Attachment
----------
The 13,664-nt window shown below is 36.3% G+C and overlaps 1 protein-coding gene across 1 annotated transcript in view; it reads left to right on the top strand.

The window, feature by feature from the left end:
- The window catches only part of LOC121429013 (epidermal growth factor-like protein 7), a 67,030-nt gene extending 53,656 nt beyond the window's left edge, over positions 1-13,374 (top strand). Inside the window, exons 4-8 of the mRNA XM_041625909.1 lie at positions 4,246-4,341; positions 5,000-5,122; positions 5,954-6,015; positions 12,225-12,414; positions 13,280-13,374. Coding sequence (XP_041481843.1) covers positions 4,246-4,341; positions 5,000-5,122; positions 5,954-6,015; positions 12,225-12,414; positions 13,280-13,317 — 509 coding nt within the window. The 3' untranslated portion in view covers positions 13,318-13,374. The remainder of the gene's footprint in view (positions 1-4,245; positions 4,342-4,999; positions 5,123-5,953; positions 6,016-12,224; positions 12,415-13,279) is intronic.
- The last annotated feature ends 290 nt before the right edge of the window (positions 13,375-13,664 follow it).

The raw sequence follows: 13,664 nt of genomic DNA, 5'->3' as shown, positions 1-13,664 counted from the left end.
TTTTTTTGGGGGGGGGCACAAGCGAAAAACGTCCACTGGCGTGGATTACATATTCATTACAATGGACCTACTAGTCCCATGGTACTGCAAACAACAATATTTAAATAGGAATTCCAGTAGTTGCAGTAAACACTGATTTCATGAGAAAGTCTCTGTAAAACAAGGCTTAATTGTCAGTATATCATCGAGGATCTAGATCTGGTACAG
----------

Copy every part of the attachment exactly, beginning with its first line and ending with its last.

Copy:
The 13,664-nt window shown below is 36.3% G+C and overlaps 1 protein-coding gene across 1 annotated transcript in view; it reads left to right on the top strand.

The window, feature by feature from the left end:
- The window catches only part of LOC121429013 (epidermal growth factor-like protein 7), a 67,030-nt gene extending 53,656 nt beyond the window's left edge, over positions 1-13,374 (top strand). Inside the window, exons 4-8 of the mRNA XM_041625909.1 lie at positions 4,246-4,341; positions 5,000-5,122; positions 5,954-6,015; positions 12,225-12,414; positions 13,280-13,374. Coding sequence (XP_041481843.1) covers positions 4,246-4,341; positions 5,000-5,122; positions 5,954-6,015; positions 12,225-12,414; positions 13,280-13,317 — 509 coding nt within the window. The 3' untranslated portion in view covers positions 13,318-13,374. The remainder of the gene's footprint in view (positions 1-4,245; positions 4,342-4,999; positions 5,123-5,953; positions 6,016-12,224; positions 12,415-13,279) is intronic.
- The last annotated feature ends 290 nt before the right edge of the window (positions 13,375-13,664 follow it).

The raw sequence follows: 13,664 nt of genomic DNA, 5'->3' as shown, positions 1-13,664 counted from the left end.
TTTTTTTGGGGGGGGGCACAAGCGAAAAACGTCCACTGGCGTGGATTACATATTCATTACAATGGACCTACTAGTCCCATGGTACTGCAAACAACAATATTTAAATAGGAATTCCAGTAGTTGCAGTAAACACTGATTTCATGAGAAAGTCTCTGTAAAACAAGGCTTAATTGTCAGTATATCATCGAGGATCTAGATCTGGTACAG